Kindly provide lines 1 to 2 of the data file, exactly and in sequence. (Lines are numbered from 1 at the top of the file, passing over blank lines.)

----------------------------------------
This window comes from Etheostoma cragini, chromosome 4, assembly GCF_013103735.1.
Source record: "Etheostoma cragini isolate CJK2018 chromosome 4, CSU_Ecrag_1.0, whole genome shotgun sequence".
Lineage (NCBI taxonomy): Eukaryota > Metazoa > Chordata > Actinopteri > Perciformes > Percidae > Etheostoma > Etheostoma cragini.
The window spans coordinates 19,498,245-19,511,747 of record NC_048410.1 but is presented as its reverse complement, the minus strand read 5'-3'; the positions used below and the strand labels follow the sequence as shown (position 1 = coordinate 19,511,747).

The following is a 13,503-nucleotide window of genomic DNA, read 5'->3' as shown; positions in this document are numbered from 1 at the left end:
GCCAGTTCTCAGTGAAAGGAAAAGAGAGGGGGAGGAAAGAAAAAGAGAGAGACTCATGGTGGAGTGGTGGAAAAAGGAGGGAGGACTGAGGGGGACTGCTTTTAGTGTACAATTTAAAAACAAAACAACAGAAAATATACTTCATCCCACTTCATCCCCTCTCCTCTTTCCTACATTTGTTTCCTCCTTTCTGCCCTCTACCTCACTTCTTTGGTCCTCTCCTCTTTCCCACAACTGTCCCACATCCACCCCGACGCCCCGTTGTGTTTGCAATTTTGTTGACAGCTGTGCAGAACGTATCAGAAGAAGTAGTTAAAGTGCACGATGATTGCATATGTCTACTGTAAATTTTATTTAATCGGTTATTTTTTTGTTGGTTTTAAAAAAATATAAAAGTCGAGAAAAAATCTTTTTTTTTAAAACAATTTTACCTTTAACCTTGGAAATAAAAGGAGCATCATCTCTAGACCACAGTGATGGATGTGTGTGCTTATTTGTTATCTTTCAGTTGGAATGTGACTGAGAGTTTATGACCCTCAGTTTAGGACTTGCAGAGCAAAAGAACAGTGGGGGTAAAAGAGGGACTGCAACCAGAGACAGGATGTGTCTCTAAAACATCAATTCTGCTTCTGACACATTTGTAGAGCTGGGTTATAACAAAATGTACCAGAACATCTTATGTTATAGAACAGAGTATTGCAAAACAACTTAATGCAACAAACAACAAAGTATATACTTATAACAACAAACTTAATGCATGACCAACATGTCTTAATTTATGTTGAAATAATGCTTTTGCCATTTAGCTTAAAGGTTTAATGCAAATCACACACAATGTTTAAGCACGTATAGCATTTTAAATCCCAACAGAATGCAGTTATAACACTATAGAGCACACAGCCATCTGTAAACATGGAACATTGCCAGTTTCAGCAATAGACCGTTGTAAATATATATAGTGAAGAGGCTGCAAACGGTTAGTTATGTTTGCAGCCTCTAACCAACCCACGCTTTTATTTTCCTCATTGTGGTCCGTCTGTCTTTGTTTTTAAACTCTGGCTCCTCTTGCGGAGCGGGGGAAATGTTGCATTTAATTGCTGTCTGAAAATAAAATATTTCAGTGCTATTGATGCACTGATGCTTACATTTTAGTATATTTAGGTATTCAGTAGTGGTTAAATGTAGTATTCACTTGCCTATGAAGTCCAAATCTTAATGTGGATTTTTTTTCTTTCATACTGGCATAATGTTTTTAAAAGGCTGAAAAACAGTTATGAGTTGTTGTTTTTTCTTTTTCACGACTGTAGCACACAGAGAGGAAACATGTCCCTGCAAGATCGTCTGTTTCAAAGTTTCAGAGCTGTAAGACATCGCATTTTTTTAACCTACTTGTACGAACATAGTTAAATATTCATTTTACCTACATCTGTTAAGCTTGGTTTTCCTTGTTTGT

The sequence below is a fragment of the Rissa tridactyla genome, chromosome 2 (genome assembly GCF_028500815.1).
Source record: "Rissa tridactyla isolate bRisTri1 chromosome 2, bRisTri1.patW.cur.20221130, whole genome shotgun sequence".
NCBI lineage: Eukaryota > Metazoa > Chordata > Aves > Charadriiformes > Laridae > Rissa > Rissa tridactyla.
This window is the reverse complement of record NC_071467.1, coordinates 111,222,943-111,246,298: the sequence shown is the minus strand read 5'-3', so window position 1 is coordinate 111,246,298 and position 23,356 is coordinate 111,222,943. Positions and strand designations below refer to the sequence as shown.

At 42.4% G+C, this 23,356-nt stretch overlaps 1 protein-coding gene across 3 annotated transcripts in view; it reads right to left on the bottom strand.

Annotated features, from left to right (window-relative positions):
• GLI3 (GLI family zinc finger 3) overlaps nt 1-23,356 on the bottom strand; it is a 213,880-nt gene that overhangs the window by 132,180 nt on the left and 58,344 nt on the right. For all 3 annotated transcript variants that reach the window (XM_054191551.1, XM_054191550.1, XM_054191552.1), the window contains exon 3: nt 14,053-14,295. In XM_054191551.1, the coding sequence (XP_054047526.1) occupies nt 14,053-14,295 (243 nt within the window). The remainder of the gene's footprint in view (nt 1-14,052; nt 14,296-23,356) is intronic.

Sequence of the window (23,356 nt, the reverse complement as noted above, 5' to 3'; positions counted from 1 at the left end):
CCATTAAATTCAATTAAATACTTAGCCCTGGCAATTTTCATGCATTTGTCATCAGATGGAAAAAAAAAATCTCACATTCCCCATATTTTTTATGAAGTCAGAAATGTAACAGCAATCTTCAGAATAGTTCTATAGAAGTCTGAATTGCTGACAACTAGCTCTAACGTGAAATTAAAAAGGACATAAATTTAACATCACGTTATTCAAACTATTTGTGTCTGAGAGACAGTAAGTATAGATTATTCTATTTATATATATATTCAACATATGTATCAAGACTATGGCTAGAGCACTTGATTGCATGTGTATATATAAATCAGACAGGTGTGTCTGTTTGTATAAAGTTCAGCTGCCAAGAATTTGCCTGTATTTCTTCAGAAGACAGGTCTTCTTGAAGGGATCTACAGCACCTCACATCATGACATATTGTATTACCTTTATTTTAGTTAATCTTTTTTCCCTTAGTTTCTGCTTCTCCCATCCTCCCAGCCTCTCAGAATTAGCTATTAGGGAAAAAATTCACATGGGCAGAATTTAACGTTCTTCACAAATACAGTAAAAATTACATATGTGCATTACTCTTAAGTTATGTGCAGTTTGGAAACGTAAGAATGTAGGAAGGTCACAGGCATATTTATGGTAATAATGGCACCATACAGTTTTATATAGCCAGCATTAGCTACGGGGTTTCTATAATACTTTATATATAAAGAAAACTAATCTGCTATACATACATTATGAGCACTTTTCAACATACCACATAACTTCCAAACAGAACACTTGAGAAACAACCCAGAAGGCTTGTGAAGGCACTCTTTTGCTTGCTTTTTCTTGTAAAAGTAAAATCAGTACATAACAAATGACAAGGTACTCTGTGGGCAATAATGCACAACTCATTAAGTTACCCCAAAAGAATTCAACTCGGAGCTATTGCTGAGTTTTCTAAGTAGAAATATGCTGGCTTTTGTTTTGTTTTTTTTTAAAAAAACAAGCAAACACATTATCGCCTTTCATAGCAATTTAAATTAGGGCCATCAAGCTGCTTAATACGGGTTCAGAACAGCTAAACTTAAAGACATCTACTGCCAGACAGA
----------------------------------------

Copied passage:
This window comes from Etheostoma cragini, chromosome 4, assembly GCF_013103735.1.
Source record: "Etheostoma cragini isolate CJK2018 chromosome 4, CSU_Ecrag_1.0, whole genome shotgun sequence".